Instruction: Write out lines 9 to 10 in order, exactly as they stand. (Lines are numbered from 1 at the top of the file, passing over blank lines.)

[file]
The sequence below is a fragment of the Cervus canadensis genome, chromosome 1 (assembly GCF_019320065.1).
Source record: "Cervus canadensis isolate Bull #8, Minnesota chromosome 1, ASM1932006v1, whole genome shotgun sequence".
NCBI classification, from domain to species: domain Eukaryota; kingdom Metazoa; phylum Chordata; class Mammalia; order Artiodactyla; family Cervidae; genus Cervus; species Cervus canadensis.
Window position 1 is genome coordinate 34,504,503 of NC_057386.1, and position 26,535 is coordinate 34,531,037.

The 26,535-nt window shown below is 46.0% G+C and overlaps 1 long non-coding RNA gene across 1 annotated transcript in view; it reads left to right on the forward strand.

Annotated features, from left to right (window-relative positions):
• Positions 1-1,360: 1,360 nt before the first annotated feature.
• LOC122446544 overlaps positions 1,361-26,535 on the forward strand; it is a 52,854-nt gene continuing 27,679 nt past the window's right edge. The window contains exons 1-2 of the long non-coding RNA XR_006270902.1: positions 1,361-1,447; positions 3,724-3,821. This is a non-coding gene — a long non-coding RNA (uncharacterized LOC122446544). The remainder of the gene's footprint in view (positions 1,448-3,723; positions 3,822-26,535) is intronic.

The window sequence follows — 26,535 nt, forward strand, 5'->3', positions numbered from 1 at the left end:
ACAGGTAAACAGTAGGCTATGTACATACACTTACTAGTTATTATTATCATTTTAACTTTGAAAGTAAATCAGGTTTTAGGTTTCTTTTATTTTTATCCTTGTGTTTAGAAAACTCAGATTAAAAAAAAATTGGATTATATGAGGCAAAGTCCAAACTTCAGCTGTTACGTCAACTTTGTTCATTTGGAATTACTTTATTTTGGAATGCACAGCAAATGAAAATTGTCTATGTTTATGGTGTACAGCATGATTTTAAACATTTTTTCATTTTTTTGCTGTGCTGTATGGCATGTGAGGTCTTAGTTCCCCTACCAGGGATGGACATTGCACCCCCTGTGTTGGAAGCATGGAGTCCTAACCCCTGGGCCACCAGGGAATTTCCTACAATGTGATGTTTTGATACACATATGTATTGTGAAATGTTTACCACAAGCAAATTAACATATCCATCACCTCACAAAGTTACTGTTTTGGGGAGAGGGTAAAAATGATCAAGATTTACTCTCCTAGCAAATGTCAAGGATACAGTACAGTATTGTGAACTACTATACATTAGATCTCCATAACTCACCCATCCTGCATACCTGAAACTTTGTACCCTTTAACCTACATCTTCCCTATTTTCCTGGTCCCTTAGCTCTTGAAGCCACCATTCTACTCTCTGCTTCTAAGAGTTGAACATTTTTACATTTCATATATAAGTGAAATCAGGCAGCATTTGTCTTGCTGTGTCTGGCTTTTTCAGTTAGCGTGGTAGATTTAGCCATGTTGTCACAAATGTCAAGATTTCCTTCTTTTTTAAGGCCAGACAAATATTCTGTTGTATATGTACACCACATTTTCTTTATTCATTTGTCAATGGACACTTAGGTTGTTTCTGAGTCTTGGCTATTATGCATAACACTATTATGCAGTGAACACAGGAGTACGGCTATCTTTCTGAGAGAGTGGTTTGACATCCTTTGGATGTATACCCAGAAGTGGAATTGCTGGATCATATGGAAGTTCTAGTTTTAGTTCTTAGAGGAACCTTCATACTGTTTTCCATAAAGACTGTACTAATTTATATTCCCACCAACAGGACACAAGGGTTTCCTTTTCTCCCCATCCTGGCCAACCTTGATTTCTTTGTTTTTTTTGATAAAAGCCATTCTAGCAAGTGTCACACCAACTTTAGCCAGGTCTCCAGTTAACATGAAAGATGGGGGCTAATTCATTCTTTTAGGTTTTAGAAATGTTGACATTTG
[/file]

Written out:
The window sequence follows — 26,535 nt, forward strand, 5'->3', positions numbered from 1 at the left end:
ACAGGTAAACAGTAGGCTATGTACATACACTTACTAGTTATTATTATCATTTTAACTTTGAAAGTAAATCAGGTTTTAGGTTTCTTTTATTTTTATCCTTGTGTTTAGAAAACTCAGATTAAAAAAAAATTGGATTATATGAGGCAAAGTCCAAACTTCAGCTGTTACGTCAACTTTGTTCATTTGGAATTACTTTATTTTGGAATGCACAGCAAATGAAAATTGTCTATGTTTATGGTGTACAGCATGATTTTAAACATTTTTTCATTTTTTTGCTGTGCTGTATGGCATGTGAGGTCTTAGTTCCCCTACCAGGGATGGACATTGCACCCCCTGTGTTGGAAGCATGGAGTCCTAACCCCTGGGCCACCAGGGAATTTCCTACAATGTGATGTTTTGATACACATATGTATTGTGAAATGTTTACCACAAGCAAATTAACATATCCATCACCTCACAAAGTTACTGTTTTGGGGAGAGGGTAAAAATGATCAAGATTTACTCTCCTAGCAAATGTCAAGGATACAGTACAGTATTGTGAACTACTATACATTAGATCTCCATAACTCACCCATCCTGCATACCTGAAACTTTGTACCCTTTAACCTACATCTTCCCTATTTTCCTGGTCCCTTAGCTCTTGAAGCCACCATTCTACTCTCTGCTTCTAAGAGTTGAACATTTTTACATTTCATATATAAGTGAAATCAGGCAGCATTTGTCTTGCTGTGTCTGGCTTTTTCAGTTAGCGTGGTAGATTTAGCCATGTTGTCACAAATGTCAAGATTTCCTTCTTTTTTAAGGCCAGACAAATATTCTGTTGTATATGTACACCACATTTTCTTTATTCATTTGTCAATGGACACTTAGGTTGTTTCTGAGTCTTGGCTATTATGCATAACACTATTATGCAGTGAACACAGGAGTACGGCTATCTTTCTGAGAGAGTGGTTTGACATCCTTTGGATGTATACCCAGAAGTGGAATTGCTGGATCATATGGAAGTTCTAGTTTTAGTTCTTAGAGGAACCTTCATACTGTTTTCCATAAAGACTGTACTAATTTATATTCCCACCAACAGGACACAAGGGTTTCCTTTTCTCCCCATCCTGGCCAACCTTGATTTCTTTGTTTTTTTTGATAAAAGCCATTCTAGCAAGTGTCACACCAACTTTAGCCAGGTCTCCAGTTAACATGAAAGATGGGGGCTAATTCATTCTTTTAGGTTTTAGAAATGTTGACATTTG